Management: we are adopting the scrum approach to the work. However, they make little or no attempt to change the management culture. Command and control is the antithesis of scru
- Jon Quigley from Value Transformation
SCRUM and Agile Are One and the Same
"The most common misrepresentation is that SCRUM and Agile are one and the same.
While both coming from the same idea, some of the core differences you will find between scrum and agile are that while Agile is a project management philosophy tool utilising a core set of principles or values made to create early, measurable ROI through defined, iterative delivery of product features.
Scrum is instead a specific agile method within the framework that allows you to facilitate the project you are working on, starting with an idea of what can be seen or be known."
- Shayne Sherman, CEO of Techloris
SCRUM sprint can be anything from two days to two months
"If you want to get people in the industry talking, just mention the S word. Opinions are like backsides - everybody has one! The problem only arises when people state their opinion as fact so, here is one of the most common SCRUM-MY myths:
Myth: A SCRUM sprint can be anything from two days to two months and, the SCRUM master can cancel a sprint if the Development team say that the timebox isn’t do-able.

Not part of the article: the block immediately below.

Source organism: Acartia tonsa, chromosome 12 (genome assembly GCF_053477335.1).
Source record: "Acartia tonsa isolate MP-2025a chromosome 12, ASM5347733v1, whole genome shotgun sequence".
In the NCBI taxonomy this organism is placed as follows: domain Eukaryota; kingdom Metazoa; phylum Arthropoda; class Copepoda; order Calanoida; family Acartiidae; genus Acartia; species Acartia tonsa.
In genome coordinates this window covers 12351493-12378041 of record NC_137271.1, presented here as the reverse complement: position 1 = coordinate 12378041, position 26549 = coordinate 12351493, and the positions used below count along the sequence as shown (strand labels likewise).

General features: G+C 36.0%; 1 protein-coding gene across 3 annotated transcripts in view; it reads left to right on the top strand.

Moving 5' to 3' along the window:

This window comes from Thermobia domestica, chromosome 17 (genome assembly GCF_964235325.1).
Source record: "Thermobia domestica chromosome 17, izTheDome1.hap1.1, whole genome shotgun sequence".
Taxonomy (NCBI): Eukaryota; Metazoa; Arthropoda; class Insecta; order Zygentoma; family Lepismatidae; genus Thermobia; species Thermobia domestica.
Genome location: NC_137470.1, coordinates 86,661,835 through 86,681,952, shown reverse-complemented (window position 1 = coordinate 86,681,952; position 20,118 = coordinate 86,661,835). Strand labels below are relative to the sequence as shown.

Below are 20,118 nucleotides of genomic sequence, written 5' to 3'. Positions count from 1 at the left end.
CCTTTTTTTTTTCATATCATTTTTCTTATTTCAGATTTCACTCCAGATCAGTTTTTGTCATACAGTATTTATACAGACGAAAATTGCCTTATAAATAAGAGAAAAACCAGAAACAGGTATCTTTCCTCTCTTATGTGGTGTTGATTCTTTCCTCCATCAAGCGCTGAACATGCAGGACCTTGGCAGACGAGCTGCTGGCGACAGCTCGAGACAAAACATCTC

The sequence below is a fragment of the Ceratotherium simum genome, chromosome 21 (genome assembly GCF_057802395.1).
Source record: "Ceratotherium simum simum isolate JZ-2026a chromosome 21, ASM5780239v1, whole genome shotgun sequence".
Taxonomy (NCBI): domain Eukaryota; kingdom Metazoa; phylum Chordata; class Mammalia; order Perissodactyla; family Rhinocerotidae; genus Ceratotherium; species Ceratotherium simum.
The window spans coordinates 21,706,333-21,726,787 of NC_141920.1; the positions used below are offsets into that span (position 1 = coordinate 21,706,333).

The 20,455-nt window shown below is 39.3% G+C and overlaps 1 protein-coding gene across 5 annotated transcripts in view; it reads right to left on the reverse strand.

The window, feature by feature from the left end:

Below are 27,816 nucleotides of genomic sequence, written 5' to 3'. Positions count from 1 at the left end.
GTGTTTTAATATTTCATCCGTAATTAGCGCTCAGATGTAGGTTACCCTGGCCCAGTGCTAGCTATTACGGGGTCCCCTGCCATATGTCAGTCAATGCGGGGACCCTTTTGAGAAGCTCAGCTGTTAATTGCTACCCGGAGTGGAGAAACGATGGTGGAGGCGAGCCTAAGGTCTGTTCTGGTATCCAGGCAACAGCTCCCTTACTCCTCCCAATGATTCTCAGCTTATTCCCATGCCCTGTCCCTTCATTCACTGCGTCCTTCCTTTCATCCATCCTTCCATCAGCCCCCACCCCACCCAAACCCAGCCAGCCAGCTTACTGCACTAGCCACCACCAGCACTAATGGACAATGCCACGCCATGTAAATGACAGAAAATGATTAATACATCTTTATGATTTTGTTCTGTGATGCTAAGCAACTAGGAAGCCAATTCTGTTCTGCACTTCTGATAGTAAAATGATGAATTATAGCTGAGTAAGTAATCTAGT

Fact: In order to be effective, a sprint should be four weeks or less (hey, thats why we call it a sprint, not a marathon).
Shorter cycles make it much easier to plan, spot issues and make changes. In turn, this increases the focus of the team and cuts down on ‘dark work’. Essentially, this is the beauty of SCRUM in a nutshell.
With respecting to cancelling a sprint, only the product owner can do this - and only in extreme circumstances.
SCRUM is designed to make a project smooth, fast and problem free. I could list so many more myths about this - but I won’t!"
- Jack Zmudzinski, Senior Associate at Future-processing.com
There is No Documentation for SCRUM
"One of the common Scrum myths is that it doesn't require documentation. The roots of this myth go back to a time when documentation was created at a separate stage from the project implementation and was of a very structured, cumbersome nature. In practice, Scrum’s documentation approach differs from the traditional Waterfall one.
Its agile nature allows reducing the need for some documents, instead of which a backlog is used. It is a more lively and flexible product in which the collection of user stories is sorted and updated, determining the current development process. Competent backlog management is just as important as managing traditional documentation in Waterfall projects. It implies using crucial documents as specific project deliverables, which should be treated — scheduled and developed — in the same way as a code.
Another radical Scrum myth is the idea that there is no room for planning. In fact, you have to plan a lot of things in Scrum to achieve optimal efficiency. It is just done in a different manner. If the Waterfall approach planning occurs in the first stages of work, then in Scrum, it happens continuously throughout the entire development cycle. This peculiarity stems from the constant changes in plans with agile methodologies, which forces employees to focus on the activity of planning, and not on the plan itself.